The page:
New Mobility Services
Carsharing services such as Zipcar and car2go, newer mobility services such as Lyft and Uber, as well as bikesharing are popularly seen as being more sustainable than private car travel. Although users of these services tend to drive less, it is unclear how much of this is causal (people to own fewer cars and drive less because they use these services) versus self-selection (people choose to use these services because they already own fewer cars and have less need to drive). Additionally, there are open questions about how these services interact with existing transit services and what their implications are for low-income travelers and other underserved groups.
- We are working to identify the causal effect of increasing mobility services usage on vehicle ownership, residential location choices, and travel demand.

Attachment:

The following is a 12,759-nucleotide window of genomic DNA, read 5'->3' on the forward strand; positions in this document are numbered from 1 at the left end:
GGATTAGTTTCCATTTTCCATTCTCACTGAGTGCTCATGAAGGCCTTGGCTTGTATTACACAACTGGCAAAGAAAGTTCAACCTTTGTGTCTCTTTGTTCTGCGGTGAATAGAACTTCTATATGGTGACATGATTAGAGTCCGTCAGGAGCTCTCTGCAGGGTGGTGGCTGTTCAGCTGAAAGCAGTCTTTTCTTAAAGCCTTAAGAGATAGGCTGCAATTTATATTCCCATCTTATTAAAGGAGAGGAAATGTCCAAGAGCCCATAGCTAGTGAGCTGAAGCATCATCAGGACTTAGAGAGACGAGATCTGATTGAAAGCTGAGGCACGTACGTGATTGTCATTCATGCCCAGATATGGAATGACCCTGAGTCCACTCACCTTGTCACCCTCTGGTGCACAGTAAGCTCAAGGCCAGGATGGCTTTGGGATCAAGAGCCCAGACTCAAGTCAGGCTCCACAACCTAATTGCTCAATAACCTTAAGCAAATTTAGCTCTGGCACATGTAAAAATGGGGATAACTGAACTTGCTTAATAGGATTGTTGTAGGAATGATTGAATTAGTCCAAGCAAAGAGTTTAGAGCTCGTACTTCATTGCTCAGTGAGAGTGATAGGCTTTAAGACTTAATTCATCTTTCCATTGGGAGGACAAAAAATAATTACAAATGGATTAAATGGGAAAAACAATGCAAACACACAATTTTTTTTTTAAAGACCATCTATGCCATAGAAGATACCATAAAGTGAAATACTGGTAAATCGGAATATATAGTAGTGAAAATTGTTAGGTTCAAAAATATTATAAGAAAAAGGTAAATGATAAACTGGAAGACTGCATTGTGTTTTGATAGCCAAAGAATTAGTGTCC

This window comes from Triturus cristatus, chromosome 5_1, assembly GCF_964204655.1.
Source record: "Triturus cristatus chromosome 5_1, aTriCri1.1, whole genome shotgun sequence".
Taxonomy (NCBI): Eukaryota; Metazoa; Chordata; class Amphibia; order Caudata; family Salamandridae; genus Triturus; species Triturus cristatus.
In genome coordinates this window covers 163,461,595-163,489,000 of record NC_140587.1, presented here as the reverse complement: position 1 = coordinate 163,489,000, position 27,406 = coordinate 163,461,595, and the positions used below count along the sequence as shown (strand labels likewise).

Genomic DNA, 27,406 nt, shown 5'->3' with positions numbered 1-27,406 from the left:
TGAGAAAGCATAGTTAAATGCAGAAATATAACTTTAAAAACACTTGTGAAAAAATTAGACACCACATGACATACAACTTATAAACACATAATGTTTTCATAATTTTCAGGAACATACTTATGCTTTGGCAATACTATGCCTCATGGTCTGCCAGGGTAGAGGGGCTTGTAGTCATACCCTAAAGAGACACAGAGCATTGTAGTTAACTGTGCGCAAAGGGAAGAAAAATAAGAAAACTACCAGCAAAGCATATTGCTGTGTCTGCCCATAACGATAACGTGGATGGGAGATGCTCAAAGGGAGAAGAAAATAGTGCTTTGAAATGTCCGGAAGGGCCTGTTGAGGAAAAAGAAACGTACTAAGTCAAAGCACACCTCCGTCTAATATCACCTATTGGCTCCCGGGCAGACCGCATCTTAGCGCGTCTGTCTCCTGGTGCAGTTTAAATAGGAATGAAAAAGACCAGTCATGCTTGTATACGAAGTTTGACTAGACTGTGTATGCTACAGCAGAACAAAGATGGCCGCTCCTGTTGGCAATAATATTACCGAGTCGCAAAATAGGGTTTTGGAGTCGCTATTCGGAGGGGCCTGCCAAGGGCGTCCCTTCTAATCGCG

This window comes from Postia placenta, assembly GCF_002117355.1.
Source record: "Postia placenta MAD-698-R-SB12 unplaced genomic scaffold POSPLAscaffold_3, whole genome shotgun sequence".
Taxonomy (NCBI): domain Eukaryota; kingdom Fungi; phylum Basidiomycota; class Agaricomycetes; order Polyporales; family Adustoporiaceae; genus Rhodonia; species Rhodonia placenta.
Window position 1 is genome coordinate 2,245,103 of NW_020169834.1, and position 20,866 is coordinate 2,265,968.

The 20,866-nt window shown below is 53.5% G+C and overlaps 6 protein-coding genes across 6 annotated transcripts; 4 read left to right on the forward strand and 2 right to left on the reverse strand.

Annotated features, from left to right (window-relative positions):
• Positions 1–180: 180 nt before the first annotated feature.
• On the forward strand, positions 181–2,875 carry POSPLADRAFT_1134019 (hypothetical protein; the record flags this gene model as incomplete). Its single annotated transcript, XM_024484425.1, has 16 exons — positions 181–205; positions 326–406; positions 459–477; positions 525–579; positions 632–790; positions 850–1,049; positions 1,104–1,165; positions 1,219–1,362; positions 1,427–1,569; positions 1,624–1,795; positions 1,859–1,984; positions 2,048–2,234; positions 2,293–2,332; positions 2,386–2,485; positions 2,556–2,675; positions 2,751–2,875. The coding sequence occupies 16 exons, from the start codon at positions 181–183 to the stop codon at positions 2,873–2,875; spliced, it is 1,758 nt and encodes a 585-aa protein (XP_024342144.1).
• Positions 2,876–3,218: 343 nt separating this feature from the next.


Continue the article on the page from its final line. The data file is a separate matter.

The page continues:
- We are evaluating the time savings and cost premium of car2go versus transit over millions of car2go trips.
- We are working to understand interactions between bikesharing and public transportation demand.
- With support from NASA, we are exploring how to forecast demand for on-demand air mobility (i.e. flying autonomous taxis).
- We have characterized the ridership of UberHOP, a fixed-route vanpool service offered by Uber in Seattle from December 2015 – August 2016. Details can be found in this TRB paper.
- With support from the UW’s Royalty Research fund, and in collaboration with partners at Stanford and MIT, we have explored whether Uber and Lyft provide an equitable quality of service to travelers of different races and in lower-income neighborhoods. Details can be found in this NBER working paper.